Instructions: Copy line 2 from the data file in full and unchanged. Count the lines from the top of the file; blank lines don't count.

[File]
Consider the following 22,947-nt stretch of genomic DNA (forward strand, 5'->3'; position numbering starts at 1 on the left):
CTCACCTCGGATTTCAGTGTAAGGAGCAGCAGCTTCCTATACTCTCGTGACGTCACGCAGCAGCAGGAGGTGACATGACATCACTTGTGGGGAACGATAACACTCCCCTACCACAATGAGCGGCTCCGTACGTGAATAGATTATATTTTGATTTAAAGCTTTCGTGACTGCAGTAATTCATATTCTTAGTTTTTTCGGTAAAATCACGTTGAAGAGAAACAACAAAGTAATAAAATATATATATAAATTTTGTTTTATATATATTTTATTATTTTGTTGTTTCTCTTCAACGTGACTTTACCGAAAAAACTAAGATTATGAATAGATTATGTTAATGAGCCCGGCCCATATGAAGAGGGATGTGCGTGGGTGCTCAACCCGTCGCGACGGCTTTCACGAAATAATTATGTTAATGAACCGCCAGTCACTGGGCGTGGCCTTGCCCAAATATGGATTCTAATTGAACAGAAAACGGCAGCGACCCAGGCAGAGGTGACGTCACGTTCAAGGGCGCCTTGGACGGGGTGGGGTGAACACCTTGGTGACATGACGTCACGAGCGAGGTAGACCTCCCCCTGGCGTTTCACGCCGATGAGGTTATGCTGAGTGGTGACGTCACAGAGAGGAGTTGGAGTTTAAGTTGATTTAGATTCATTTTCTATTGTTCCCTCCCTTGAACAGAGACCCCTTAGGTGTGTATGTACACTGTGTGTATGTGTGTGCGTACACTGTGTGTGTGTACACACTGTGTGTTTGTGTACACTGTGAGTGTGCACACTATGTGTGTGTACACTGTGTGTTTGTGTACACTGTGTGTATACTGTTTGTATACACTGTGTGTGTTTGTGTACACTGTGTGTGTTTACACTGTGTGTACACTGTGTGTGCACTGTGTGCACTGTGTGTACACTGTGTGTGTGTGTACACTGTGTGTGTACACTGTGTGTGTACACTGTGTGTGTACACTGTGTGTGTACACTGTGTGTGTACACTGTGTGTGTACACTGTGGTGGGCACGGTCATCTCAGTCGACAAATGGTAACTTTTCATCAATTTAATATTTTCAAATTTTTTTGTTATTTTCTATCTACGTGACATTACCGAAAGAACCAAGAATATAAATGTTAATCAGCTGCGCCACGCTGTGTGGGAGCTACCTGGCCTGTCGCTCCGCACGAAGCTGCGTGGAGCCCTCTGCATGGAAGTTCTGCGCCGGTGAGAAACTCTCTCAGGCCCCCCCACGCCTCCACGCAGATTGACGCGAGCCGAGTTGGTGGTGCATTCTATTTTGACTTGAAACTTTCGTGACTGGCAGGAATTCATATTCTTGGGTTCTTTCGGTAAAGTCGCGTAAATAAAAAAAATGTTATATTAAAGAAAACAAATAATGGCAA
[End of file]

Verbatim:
CTCACCTCGGATTTCAGTGTAAGGAGCAGCAGCTTCCTATACTCTCGTGACGTCACGCAGCAGCAGGAGGTGACATGACATCACTTGTGGGGAACGATAACACTCCCCTACCACAATGAGCGGCTCCGTACGTGAATAGATTATATTTTGATTTAAAGCTTTCGTGACTGCAGTAATTCATATTCTTAGTTTTTTCGGTAAAATCACGTTGAAGAGAAACAACAAAGTAATAAAATATATATATAAATTTTGTTTTATATATATTTTATTATTTTGTTGTTTCTCTTCAACGTGACTTTACCGAAAAAACTAAGATTATGAATAGATTATGTTAATGAGCCCGGCCCATATGAAGAGGGATGTGCGTGGGTGCTCAACCCGTCGCGACGGCTTTCACGAAATAATTATGTTAATGAACCGCCAGTCACTGGGCGTGGCCTTGCCCAAATATGGATTCTAATTGAACAGAAAACGGCAGCGACCCAGGCAGAGGTGACGTCACGTTCAAGGGCGCCTTGGACGGGGTGGGGTGAACACCTTGGTGACATGACGTCACGAGCGAGGTAGACCTCCCCCTGGCGTTTCACGCCGATGAGGTTATGCTGAGTGGTGACGTCACAGAGAGGAGTTGGAGTTTAAGTTGATTTAGATTCATTTTCTATTGTTCCCTCCCTTGAACAGAGACCCCTTAGGTGTGTATGTACACTGTGTGTATGTGTGTGCGTACACTGTGTGTGTGTACACACTGTGTGTTTGTGTACACTGTGAGTGTGCACACTATGTGTGTGTACACTGTGTGTTTGTGTACACTGTGTGTATACTGTTTGTATACACTGTGTGTGTTTGTGTACACTGTGTGTGTTTACACTGTGTGTACACTGTGTGTGCACTGTGTGCACTGTGTGTACACTGTGTGTGTGTGTACACTGTGTGTGTACACTGTGTGTGTACACTGTGTGTGTACACTGTGTGTGTACACTGTGTGTGTACACTGTGTGTGTACACTGTGGTGGGCACGGTCATCTCAGTCGACAAATGGTAACTTTTCATCAATTTAATATTTTCAAATTTTTTTGTTATTTTCTATCTACGTGACATTACCGAAAGAACCAAGAATATAAATGTTAATCAGCTGCGCCACGCTGTGTGGGAGCTACCTGGCCTGTCGCTCCGCACGAAGCTGCGTGGAGCCCTCTGCATGGAAGTTCTGCGCCGGTGAGAAACTCTCTCAGGCCCCCCCACGCCTCCACGCAGATTGACGCGAGCCGAGTTGGTGGTGCATTCTATTTTGACTTGAAACTTTCGTGACTGGCAGGAATTCATATTCTTGGGTTCTTTCGGTAAAGTCGCGTAAATAAAAAAAATGTTATATTAAAGAAAACAAATAATGGCAA